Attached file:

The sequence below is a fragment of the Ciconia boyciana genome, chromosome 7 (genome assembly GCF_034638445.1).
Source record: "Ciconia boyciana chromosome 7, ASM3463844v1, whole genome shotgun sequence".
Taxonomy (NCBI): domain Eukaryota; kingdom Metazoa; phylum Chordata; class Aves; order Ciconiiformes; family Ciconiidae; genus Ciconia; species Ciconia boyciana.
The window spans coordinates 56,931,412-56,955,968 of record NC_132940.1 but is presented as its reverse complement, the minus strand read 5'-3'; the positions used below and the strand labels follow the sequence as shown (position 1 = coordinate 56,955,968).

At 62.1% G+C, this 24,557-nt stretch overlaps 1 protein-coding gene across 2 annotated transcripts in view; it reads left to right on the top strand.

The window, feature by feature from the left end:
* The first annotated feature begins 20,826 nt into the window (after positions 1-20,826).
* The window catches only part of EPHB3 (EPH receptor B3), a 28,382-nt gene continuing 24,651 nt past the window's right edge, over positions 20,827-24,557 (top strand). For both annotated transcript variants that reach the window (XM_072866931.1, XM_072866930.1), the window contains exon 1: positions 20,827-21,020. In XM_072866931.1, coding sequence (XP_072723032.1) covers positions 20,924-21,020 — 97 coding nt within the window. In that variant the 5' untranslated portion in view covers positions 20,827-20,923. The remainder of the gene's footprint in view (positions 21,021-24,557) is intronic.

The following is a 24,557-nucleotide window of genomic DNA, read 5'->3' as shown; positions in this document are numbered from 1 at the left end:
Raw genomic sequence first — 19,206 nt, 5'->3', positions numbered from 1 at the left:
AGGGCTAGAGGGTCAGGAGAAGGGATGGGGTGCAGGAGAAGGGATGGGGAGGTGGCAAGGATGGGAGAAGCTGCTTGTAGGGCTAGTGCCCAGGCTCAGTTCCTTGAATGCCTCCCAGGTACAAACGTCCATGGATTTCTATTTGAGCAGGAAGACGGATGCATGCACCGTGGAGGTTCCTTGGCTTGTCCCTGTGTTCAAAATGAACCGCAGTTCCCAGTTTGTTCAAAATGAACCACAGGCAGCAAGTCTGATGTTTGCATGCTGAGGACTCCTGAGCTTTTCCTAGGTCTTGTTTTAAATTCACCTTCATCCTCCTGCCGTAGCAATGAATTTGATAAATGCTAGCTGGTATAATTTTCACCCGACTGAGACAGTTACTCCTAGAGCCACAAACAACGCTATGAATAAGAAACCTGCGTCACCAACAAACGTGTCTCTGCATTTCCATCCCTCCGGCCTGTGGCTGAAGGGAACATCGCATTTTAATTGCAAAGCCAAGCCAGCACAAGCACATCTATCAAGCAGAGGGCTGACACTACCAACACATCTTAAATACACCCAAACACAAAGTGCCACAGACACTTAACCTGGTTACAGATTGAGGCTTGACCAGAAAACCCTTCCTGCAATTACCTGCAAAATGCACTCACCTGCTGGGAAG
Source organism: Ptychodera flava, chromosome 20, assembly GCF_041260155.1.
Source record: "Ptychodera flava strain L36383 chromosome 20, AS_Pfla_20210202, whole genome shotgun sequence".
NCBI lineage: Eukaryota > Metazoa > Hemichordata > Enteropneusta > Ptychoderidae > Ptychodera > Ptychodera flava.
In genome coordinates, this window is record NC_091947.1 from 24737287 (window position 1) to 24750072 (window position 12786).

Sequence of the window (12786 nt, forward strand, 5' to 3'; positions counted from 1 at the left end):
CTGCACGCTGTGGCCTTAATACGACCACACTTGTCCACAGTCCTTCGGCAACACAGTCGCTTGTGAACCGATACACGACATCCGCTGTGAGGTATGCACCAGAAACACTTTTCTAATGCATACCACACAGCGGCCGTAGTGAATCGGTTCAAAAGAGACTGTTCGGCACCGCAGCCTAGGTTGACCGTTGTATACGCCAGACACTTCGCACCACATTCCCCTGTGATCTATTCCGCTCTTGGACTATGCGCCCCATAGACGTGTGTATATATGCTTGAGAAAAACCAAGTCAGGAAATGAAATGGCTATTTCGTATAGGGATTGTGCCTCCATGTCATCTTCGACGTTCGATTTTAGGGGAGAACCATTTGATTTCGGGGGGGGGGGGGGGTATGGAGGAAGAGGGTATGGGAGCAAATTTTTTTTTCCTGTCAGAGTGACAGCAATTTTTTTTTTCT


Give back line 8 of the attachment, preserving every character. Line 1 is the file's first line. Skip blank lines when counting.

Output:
* The window catches only part of EPHB3 (EPH receptor B3), a 28,382-nt gene continuing 24,651 nt past the window's right edge, over positions 20,827-24,557 (top strand). For both annotated transcript variants that reach the window (XM_072866931.1, XM_072866930.1), the window contains exon 1: positions 20,827-21,020. In XM_072866931.1, coding sequence (XP_072723032.1) covers positions 20,924-21,020 — 97 coding nt within the window. In that variant the 5' untranslated portion in view covers positions 20,827-20,923. The remainder of the gene's footprint in view (positions 21,021-24,557) is intronic.